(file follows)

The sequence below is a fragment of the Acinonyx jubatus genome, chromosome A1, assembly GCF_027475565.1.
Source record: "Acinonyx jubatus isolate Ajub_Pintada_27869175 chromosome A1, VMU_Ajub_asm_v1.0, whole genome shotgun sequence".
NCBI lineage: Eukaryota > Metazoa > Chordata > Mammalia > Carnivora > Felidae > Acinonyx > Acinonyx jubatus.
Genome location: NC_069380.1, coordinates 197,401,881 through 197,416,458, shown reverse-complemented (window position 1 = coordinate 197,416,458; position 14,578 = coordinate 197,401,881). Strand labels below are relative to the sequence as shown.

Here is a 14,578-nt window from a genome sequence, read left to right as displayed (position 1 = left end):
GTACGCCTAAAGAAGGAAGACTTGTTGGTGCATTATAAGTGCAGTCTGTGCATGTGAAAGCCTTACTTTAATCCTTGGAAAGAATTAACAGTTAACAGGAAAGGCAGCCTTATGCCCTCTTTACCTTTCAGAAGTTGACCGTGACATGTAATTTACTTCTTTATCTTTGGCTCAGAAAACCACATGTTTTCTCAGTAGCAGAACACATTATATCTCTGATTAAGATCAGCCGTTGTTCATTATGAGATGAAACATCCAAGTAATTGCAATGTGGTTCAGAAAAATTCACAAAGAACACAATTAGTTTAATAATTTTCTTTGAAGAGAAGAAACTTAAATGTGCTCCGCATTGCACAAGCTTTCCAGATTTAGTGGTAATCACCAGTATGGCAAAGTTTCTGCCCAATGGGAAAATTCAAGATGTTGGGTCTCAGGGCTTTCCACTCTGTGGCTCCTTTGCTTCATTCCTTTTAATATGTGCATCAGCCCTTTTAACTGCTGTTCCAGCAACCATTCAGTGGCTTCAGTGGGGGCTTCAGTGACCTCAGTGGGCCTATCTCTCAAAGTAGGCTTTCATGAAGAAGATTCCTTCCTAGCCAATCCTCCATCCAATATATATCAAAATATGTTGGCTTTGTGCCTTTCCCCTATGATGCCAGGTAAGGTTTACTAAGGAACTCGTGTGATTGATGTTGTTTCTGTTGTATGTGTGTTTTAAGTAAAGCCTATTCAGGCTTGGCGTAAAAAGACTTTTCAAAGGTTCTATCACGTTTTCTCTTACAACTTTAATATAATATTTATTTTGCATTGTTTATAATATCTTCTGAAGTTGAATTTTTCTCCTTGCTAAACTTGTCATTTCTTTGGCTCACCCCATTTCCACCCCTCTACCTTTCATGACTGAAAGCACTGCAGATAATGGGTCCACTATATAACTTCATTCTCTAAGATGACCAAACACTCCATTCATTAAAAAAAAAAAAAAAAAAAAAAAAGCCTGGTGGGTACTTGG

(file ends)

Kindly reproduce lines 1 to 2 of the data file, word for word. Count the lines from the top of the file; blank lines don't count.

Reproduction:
The sequence below is a fragment of the Acinonyx jubatus genome, chromosome A1, assembly GCF_027475565.1.
Source record: "Acinonyx jubatus isolate Ajub_Pintada_27869175 chromosome A1, VMU_Ajub_asm_v1.0, whole genome shotgun sequence".